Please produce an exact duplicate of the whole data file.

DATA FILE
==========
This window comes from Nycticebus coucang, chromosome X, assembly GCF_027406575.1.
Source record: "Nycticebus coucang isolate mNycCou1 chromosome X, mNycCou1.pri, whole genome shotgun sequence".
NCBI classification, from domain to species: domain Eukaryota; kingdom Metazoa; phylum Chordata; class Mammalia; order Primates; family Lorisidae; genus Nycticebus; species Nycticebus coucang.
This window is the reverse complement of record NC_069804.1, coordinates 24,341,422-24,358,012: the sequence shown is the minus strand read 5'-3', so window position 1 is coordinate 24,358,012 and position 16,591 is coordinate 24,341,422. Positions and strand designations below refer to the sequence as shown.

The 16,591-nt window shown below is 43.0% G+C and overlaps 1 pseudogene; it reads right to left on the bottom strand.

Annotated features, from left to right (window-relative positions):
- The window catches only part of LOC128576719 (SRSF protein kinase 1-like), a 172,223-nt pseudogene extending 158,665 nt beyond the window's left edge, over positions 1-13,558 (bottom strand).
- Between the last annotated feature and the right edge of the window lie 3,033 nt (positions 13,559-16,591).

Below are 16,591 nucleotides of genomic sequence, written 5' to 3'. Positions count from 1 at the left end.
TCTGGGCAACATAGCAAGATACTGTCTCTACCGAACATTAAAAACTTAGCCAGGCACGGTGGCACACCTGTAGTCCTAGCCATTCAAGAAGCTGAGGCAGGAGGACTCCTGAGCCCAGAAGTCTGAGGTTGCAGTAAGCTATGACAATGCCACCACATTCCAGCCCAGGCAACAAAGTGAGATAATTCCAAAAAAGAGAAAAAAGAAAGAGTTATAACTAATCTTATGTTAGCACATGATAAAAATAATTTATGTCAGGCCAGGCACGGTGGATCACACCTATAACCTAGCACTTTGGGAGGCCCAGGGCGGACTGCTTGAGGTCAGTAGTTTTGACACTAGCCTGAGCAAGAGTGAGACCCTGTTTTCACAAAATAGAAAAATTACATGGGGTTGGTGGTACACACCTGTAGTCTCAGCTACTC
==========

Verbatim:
This window comes from Nycticebus coucang, chromosome X, assembly GCF_027406575.1.
Source record: "Nycticebus coucang isolate mNycCou1 chromosome X, mNycCou1.pri, whole genome shotgun sequence".
NCBI classification, from domain to species: domain Eukaryota; kingdom Metazoa; phylum Chordata; class Mammalia; order Primates; family Lorisidae; genus Nycticebus; species Nycticebus coucang.
This window is the reverse complement of record NC_069804.1, coordinates 24,341,422-24,358,012: the sequence shown is the minus strand read 5'-3', so window position 1 is coordinate 24,358,012 and position 16,591 is coordinate 24,341,422. Positions and strand designations below refer to the sequence as shown.

The 16,591-nt window shown below is 43.0% G+C and overlaps 1 pseudogene; it reads right to left on the bottom strand.

Annotated features, from left to right (window-relative positions):
- The window catches only part of LOC128576719 (SRSF protein kinase 1-like), a 172,223-nt pseudogene extending 158,665 nt beyond the window's left edge, over positions 1-13,558 (bottom strand).
- Between the last annotated feature and the right edge of the window lie 3,033 nt (positions 13,559-16,591).

Below are 16,591 nucleotides of genomic sequence, written 5' to 3'. Positions count from 1 at the left end.
TCTGGGCAACATAGCAAGATACTGTCTCTACCGAACATTAAAAACTTAGCCAGGCACGGTGGCACACCTGTAGTCCTAGCCATTCAAGAAGCTGAGGCAGGAGGACTCCTGAGCCCAGAAGTCTGAGGTTGCAGTAAGCTATGACAATGCCACCACATTCCAGCCCAGGCAACAAAGTGAGATAATTCCAAAAAAGAGAAAAAAGAAAGAGTTATAACTAATCTTATGTTAGCACATGATAAAAATAATTTATGTCAGGCCAGGCACGGTGGATCACACCTATAACCTAGCACTTTGGGAGGCCCAGGGCGGACTGCTTGAGGTCAGTAGTTTTGACACTAGCCTGAGCAAGAGTGAGACCCTGTTTTCACAAAATAGAAAAATTACATGGGGTTGGTGGTACACACCTGTAGTCTCAGCTACTC